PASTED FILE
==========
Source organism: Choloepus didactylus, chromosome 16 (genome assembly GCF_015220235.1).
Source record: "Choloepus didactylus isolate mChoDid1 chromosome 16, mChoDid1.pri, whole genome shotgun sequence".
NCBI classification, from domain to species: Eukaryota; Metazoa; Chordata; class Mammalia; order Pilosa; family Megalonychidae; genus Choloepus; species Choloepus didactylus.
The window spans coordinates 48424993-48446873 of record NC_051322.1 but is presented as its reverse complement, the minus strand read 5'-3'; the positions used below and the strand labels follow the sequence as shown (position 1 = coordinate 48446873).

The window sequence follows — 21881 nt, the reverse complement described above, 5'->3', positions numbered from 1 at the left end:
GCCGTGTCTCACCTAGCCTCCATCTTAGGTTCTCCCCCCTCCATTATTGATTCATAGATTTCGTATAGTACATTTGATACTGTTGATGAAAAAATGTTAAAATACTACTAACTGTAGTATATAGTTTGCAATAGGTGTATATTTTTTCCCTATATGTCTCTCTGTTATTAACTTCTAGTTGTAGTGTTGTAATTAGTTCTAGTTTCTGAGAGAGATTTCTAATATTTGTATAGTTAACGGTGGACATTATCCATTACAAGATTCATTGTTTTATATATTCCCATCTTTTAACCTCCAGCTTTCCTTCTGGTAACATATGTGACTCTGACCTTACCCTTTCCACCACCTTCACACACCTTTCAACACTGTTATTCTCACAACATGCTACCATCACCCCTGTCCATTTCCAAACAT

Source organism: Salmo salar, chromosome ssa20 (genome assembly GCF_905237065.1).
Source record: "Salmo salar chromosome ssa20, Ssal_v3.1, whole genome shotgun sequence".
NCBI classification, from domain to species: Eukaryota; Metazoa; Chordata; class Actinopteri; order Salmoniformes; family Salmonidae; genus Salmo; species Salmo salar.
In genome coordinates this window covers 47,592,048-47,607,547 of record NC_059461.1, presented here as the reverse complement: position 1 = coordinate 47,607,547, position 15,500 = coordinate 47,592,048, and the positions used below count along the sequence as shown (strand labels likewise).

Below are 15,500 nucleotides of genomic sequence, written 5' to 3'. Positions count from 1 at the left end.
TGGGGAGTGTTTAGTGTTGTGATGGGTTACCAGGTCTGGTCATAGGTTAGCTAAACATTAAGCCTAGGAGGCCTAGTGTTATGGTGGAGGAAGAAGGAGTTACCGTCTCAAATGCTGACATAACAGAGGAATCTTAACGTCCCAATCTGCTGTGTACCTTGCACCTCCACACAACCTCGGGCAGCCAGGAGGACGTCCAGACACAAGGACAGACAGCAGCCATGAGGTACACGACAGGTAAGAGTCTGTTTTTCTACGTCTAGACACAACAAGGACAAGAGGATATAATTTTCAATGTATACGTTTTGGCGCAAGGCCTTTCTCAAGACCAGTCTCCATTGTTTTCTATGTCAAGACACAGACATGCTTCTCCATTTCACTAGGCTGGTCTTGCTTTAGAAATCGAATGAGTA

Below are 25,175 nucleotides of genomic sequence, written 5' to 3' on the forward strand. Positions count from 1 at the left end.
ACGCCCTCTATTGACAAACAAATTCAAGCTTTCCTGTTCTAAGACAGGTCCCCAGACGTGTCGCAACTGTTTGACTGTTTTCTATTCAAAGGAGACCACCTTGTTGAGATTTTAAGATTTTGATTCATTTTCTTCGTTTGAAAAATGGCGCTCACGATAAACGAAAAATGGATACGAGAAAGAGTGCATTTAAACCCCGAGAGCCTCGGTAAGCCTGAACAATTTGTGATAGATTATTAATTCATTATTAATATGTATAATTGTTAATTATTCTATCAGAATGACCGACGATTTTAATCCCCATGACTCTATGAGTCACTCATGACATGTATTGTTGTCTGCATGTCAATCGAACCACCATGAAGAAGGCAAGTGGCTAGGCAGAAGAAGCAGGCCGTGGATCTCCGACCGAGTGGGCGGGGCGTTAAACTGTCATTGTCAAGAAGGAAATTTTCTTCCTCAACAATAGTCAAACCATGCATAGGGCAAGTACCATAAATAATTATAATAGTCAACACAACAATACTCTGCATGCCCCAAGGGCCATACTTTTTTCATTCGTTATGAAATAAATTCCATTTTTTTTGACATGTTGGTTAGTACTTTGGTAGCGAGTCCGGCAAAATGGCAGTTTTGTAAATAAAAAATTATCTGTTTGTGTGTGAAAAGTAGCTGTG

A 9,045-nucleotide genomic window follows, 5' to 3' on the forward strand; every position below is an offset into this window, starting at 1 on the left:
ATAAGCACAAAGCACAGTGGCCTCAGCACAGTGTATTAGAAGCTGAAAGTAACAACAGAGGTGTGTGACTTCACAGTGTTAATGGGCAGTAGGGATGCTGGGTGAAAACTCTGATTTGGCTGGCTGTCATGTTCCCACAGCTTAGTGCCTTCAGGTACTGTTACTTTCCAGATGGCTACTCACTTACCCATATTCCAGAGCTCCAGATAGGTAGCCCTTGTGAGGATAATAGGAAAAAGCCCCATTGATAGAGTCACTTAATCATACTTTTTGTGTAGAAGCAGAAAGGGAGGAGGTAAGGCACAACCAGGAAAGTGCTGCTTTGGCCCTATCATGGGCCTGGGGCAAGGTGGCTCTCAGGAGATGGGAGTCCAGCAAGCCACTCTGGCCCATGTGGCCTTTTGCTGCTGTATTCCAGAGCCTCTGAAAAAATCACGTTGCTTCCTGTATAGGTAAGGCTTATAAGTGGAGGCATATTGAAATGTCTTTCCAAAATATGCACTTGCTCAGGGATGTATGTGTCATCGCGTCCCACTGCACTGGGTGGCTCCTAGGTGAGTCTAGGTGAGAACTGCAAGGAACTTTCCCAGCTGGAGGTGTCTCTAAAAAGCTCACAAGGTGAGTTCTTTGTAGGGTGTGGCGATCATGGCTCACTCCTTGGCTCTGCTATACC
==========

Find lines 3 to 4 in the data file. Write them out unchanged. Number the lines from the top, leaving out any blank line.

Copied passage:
NCBI classification, from domain to species: Eukaryota; Metazoa; Chordata; class Mammalia; order Pilosa; family Megalonychidae; genus Choloepus; species Choloepus didactylus.
The window spans coordinates 48424993-48446873 of record NC_051322.1 but is presented as its reverse complement, the minus strand read 5'-3'; the positions used below and the strand labels follow the sequence as shown (position 1 = coordinate 48446873).